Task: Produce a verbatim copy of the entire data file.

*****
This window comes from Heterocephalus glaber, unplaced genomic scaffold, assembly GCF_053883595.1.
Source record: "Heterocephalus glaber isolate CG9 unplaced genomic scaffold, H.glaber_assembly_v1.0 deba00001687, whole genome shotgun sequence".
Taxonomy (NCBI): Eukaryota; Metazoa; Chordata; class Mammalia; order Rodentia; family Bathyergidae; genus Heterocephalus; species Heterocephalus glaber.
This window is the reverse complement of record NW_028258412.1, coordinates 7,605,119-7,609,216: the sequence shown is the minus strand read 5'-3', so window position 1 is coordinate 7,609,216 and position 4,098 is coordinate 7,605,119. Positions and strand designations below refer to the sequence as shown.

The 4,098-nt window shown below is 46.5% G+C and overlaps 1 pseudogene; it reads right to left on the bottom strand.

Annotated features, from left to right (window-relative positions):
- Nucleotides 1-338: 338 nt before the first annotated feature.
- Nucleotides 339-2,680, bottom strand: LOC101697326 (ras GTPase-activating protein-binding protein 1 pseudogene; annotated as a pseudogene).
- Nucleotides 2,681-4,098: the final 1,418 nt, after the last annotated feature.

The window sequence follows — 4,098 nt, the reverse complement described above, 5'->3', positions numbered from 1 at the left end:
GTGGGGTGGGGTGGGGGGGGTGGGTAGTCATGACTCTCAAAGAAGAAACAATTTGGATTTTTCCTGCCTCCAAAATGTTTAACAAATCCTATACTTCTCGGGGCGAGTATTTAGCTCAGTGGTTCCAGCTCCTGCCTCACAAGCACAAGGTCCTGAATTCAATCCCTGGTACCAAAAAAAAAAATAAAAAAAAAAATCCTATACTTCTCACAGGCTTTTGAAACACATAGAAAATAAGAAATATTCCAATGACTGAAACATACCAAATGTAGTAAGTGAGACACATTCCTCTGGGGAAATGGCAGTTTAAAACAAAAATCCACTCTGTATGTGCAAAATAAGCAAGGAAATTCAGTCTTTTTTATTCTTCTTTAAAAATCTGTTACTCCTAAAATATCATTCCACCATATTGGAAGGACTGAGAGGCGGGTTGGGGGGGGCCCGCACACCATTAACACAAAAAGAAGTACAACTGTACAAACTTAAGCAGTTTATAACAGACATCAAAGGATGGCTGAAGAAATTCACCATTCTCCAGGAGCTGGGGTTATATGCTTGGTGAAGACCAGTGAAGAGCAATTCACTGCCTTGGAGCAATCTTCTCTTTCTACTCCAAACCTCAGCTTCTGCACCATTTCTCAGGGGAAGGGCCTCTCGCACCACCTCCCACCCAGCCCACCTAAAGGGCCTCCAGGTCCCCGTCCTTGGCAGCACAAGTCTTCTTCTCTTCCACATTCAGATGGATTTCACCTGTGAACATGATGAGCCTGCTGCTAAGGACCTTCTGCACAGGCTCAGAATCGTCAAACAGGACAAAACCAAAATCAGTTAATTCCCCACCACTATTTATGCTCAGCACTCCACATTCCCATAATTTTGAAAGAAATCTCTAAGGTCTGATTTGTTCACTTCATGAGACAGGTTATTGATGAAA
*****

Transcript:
This window comes from Heterocephalus glaber, unplaced genomic scaffold, assembly GCF_053883595.1.
Source record: "Heterocephalus glaber isolate CG9 unplaced genomic scaffold, H.glaber_assembly_v1.0 deba00001687, whole genome shotgun sequence".
Taxonomy (NCBI): Eukaryota; Metazoa; Chordata; class Mammalia; order Rodentia; family Bathyergidae; genus Heterocephalus; species Heterocephalus glaber.
This window is the reverse complement of record NW_028258412.1, coordinates 7,605,119-7,609,216: the sequence shown is the minus strand read 5'-3', so window position 1 is coordinate 7,609,216 and position 4,098 is coordinate 7,605,119. Positions and strand designations below refer to the sequence as shown.

The 4,098-nt window shown below is 46.5% G+C and overlaps 1 pseudogene; it reads right to left on the bottom strand.

Annotated features, from left to right (window-relative positions):
- Nucleotides 1-338: 338 nt before the first annotated feature.
- Nucleotides 339-2,680, bottom strand: LOC101697326 (ras GTPase-activating protein-binding protein 1 pseudogene; annotated as a pseudogene).
- Nucleotides 2,681-4,098: the final 1,418 nt, after the last annotated feature.

The window sequence follows — 4,098 nt, the reverse complement described above, 5'->3', positions numbered from 1 at the left end:
GTGGGGTGGGGTGGGGGGGGTGGGTAGTCATGACTCTCAAAGAAGAAACAATTTGGATTTTTCCTGCCTCCAAAATGTTTAACAAATCCTATACTTCTCGGGGCGAGTATTTAGCTCAGTGGTTCCAGCTCCTGCCTCACAAGCACAAGGTCCTGAATTCAATCCCTGGTACCAAAAAAAAAAATAAAAAAAAAAATCCTATACTTCTCACAGGCTTTTGAAACACATAGAAAATAAGAAATATTCCAATGACTGAAACATACCAAATGTAGTAAGTGAGACACATTCCTCTGGGGAAATGGCAGTTTAAAACAAAAATCCACTCTGTATGTGCAAAATAAGCAAGGAAATTCAGTCTTTTTTATTCTTCTTTAAAAATCTGTTACTCCTAAAATATCATTCCACCATATTGGAAGGACTGAGAGGCGGGTTGGGGGGGGCCCGCACACCATTAACACAAAAAGAAGTACAACTGTACAAACTTAAGCAGTTTATAACAGACATCAAAGGATGGCTGAAGAAATTCACCATTCTCCAGGAGCTGGGGTTATATGCTTGGTGAAGACCAGTGAAGAGCAATTCACTGCCTTGGAGCAATCTTCTCTTTCTACTCCAAACCTCAGCTTCTGCACCATTTCTCAGGGGAAGGGCCTCTCGCACCACCTCCCACCCAGCCCACCTAAAGGGCCTCCAGGTCCCCGTCCTTGGCAGCACAAGTCTTCTTCTCTTCCACATTCAGATGGATTTCACCTGTGAACATGATGAGCCTGCTGCTAAGGACCTTCTGCACAGGCTCAGAATCGTCAAACAGGACAAAACCAAAATCAGTTAATTCCCCACCACTATTTATGCTCAGCACTCCACATTCCCATAATTTTGAAAGAAATCTCTAAGGTCTGATTTGTTCACTTCATGAGACAGGTTATTGATGAAA